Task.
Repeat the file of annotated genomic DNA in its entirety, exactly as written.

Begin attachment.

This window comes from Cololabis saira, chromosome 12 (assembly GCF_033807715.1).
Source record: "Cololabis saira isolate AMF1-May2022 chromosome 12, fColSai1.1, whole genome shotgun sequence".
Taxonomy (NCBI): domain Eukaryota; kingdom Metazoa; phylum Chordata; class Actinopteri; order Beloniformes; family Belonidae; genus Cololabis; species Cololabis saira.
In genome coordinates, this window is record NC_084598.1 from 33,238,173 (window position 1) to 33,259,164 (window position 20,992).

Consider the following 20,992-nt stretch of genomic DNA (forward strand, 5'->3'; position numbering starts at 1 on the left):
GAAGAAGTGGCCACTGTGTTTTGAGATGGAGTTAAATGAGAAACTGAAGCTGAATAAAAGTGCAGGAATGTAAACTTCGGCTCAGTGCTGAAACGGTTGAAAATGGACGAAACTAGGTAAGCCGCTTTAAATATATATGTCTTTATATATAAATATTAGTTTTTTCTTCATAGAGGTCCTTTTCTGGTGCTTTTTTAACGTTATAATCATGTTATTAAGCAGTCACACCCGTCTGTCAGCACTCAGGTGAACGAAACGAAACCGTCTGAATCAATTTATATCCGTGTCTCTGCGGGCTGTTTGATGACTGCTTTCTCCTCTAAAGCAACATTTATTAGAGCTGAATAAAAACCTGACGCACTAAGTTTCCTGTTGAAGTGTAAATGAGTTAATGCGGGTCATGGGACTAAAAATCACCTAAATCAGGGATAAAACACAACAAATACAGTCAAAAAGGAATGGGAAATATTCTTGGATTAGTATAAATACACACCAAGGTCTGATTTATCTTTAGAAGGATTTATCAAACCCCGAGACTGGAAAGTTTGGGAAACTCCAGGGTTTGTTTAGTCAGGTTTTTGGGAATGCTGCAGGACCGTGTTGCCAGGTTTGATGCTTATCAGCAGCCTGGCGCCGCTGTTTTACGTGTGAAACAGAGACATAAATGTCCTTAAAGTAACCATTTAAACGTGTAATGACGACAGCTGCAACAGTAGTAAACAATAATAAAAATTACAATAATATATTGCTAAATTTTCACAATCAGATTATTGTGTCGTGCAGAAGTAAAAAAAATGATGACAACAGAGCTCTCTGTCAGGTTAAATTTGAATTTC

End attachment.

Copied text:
This window comes from Cololabis saira, chromosome 12 (assembly GCF_033807715.1).
Source record: "Cololabis saira isolate AMF1-May2022 chromosome 12, fColSai1.1, whole genome shotgun sequence".
Taxonomy (NCBI): domain Eukaryota; kingdom Metazoa; phylum Chordata; class Actinopteri; order Beloniformes; family Belonidae; genus Cololabis; species Cololabis saira.
In genome coordinates, this window is record NC_084598.1 from 33,238,173 (window position 1) to 33,259,164 (window position 20,992).

Consider the following 20,992-nt stretch of genomic DNA (forward strand, 5'->3'; position numbering starts at 1 on the left):
GAAGAAGTGGCCACTGTGTTTTGAGATGGAGTTAAATGAGAAACTGAAGCTGAATAAAAGTGCAGGAATGTAAACTTCGGCTCAGTGCTGAAACGGTTGAAAATGGACGAAACTAGGTAAGCCGCTTTAAATATATATGTCTTTATATATAAATATTAGTTTTTTCTTCATAGAGGTCCTTTTCTGGTGCTTTTTTAACGTTATAATCATGTTATTAAGCAGTCACACCCGTCTGTCAGCACTCAGGTGAACGAAACGAAACCGTCTGAATCAATTTATATCCGTGTCTCTGCGGGCTGTTTGATGACTGCTTTCTCCTCTAAAGCAACATTTATTAGAGCTGAATAAAAACCTGACGCACTAAGTTTCCTGTTGAAGTGTAAATGAGTTAATGCGGGTCATGGGACTAAAAATCACCTAAATCAGGGATAAAACACAACAAATACAGTCAAAAAGGAATGGGAAATATTCTTGGATTAGTATAAATACACACCAAGGTCTGATTTATCTTTAGAAGGATTTATCAAACCCCGAGACTGGAAAGTTTGGGAAACTCCAGGGTTTGTTTAGTCAGGTTTTTGGGAATGCTGCAGGACCGTGTTGCCAGGTTTGATGCTTATCAGCAGCCTGGCGCCGCTGTTTTACGTGTGAAACAGAGACATAAATGTCCTTAAAGTAACCATTTAAACGTGTAATGACGACAGCTGCAACAGTAGTAAACAATAATAAAAATTACAATAATATATTGCTAAATTTTCACAATCAGATTATTGTGTCGTGCAGAAGTAAAAAAAATGATGACAACAGAGCTCTCTGTCAGGTTAAATTTGAATTTC